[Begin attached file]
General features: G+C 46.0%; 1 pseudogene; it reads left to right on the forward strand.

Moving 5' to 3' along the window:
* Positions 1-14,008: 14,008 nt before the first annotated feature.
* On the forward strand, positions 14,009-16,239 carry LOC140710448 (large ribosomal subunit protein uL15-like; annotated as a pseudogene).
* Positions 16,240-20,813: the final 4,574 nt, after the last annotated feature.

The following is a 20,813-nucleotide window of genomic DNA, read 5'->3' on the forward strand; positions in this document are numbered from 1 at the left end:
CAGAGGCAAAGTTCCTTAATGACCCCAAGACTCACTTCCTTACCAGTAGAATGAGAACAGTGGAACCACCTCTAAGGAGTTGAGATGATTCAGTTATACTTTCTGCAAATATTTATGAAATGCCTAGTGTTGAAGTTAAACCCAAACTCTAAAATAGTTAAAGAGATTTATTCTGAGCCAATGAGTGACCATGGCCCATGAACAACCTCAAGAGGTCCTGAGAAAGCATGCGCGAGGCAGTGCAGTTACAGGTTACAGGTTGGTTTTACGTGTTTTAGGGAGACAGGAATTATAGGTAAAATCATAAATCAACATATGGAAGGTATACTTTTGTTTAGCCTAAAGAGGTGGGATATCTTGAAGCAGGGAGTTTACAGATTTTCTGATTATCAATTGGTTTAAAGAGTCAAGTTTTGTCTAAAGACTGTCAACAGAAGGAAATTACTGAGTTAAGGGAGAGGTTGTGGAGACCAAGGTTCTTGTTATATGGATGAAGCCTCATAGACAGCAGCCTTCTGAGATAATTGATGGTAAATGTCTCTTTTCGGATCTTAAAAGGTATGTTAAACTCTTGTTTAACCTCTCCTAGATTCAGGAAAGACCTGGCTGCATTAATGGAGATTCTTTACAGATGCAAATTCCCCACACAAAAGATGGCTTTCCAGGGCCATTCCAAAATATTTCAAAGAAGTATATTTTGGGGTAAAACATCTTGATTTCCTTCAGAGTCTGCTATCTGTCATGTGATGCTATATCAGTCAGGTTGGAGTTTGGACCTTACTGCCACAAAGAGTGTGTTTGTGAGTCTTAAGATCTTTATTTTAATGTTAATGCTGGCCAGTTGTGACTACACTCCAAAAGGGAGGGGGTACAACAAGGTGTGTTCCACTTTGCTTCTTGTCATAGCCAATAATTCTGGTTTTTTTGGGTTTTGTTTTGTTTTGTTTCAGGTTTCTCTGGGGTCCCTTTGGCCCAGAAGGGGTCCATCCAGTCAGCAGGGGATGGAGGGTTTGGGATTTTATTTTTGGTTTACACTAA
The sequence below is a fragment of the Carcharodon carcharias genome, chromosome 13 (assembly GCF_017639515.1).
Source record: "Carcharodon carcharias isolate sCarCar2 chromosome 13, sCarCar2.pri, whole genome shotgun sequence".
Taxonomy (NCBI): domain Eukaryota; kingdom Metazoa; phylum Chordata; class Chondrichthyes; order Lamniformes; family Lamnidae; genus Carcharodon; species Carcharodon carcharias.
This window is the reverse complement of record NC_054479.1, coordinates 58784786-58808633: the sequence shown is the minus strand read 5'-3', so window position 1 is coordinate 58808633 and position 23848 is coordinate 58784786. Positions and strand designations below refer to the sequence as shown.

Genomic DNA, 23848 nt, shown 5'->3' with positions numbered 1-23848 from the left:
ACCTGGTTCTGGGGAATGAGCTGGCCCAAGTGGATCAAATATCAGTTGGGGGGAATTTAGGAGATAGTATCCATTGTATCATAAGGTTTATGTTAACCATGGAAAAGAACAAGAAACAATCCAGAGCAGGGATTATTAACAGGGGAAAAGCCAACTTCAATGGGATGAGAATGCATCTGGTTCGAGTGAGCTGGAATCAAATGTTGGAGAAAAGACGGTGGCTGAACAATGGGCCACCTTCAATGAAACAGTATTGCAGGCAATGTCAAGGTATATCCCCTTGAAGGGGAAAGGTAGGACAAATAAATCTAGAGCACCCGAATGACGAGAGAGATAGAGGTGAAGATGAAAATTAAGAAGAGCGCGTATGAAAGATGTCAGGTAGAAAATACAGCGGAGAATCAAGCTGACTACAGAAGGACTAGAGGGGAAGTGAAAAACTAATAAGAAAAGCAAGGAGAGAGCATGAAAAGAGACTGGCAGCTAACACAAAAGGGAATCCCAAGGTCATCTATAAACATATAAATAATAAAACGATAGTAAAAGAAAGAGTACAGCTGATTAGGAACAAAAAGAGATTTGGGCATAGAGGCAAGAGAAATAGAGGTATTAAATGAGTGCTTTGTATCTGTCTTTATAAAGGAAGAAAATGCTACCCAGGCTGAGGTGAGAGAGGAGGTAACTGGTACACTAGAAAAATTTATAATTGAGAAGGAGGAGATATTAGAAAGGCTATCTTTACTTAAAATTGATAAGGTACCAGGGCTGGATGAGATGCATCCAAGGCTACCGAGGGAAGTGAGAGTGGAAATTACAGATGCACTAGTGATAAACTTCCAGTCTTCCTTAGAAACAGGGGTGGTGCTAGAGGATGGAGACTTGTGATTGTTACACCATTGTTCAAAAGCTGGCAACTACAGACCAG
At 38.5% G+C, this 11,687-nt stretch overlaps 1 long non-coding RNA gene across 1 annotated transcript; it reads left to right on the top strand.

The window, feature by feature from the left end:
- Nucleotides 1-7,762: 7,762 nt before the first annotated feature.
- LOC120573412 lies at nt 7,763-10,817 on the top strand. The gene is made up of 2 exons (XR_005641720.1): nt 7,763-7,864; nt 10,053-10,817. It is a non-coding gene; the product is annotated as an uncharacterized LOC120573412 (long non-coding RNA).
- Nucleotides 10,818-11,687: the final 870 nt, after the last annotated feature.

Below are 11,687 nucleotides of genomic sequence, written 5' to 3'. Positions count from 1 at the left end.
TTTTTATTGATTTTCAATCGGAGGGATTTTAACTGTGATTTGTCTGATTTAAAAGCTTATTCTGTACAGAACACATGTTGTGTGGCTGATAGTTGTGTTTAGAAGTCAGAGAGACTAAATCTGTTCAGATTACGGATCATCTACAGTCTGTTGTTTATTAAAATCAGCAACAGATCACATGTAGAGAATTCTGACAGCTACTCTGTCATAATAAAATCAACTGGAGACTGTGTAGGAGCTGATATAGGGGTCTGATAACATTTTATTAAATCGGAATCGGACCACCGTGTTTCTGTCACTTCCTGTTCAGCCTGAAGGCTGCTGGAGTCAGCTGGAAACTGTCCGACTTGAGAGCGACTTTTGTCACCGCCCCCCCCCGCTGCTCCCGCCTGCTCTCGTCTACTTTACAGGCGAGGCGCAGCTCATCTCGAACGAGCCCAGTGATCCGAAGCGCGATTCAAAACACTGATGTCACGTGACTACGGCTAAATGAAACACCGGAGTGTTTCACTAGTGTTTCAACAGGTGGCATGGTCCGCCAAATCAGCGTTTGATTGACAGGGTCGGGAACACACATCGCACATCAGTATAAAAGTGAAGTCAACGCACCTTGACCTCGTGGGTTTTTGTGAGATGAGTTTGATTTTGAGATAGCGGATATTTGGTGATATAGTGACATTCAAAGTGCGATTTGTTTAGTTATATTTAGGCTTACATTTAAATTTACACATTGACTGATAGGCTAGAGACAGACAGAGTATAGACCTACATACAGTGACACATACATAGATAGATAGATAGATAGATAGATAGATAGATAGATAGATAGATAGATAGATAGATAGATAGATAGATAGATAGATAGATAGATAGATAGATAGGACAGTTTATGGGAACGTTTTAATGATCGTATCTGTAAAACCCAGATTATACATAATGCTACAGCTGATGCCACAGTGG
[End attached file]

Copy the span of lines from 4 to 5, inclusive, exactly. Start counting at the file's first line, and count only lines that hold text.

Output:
* On the forward strand, positions 14,009-16,239 carry LOC140710448 (large ribosomal subunit protein uL15-like; annotated as a pseudogene).
* Positions 16,240-20,813: the final 4,574 nt, after the last annotated feature.